It had previously been noted that if x is bandlimited to ( - π / T s , π / T s ) , the period of X s centered about the origin has the same form as X scaled in frequency since no aliasing occurs. This is illustrated in [link] . Hence, if any two ( - π / T s , π / T s ) bandlimited continuous time signals sampled to the same signal, they would have the same continuous time Fourier transform and thus be identical. Thus, for each discrete time signal there is a unique ( - π / T s , π / T s ) bandlimited continuous time signal that samples to the discrete time signal with sampling period T s . Therefore, this ( - π / T s , π / T s ) bandlimited signal can be found from the samples by inverting this bijection.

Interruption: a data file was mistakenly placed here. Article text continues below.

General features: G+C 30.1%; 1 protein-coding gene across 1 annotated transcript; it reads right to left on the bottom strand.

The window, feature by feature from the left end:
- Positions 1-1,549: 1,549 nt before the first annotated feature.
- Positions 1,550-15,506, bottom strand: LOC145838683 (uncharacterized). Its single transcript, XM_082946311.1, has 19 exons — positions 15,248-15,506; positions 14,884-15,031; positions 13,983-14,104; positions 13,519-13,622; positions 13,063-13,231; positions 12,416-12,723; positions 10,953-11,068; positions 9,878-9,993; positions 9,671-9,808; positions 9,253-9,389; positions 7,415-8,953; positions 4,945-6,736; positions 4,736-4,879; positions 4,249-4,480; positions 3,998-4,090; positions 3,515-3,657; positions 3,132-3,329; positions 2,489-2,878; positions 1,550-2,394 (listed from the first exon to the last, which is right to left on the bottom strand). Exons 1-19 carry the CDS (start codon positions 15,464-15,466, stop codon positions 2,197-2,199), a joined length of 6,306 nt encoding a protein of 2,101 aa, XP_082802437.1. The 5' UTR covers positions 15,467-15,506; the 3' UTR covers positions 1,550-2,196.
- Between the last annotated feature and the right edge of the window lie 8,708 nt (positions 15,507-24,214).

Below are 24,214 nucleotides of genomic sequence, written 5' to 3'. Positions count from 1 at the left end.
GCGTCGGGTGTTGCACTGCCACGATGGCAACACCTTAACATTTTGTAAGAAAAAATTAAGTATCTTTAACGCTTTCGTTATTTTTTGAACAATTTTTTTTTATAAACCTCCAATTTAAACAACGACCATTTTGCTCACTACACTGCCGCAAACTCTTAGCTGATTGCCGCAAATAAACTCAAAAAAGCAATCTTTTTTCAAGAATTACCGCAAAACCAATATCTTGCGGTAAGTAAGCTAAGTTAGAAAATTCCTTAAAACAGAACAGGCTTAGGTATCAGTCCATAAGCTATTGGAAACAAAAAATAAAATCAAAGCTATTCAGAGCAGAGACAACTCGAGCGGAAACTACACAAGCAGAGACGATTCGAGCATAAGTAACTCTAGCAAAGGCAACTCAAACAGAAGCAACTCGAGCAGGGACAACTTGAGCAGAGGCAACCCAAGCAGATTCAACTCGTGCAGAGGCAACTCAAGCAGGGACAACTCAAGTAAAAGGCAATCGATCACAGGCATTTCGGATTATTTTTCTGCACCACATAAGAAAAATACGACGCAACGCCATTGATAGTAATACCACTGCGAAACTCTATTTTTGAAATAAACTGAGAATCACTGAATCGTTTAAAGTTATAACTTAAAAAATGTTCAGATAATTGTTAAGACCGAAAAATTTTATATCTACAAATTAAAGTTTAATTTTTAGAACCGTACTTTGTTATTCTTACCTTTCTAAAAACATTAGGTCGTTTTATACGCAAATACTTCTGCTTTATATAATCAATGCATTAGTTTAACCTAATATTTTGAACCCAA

This is the essence of the sampling theorem. More formally, the sampling theorem states the following. If a signal x is bandlimited to ( - B , B ) , it is completely determined by its samples with sampling rate ω s = 2 B . That is to say, x can be reconstructed exactly from its samples x s with sampling rate ω s = 2 B . The angular frequency 2 B is often called the angular Nyquist rate. Equivalently, this can be stated in terms of the sampling period T s = 2 π / ω s . If a signal x is bandlimited to ( - B , B ) , it is completely determined by its samples with sampling period T s = π / B . That is to say, x can be reconstructed exactly from its samples x s with sampling period T s .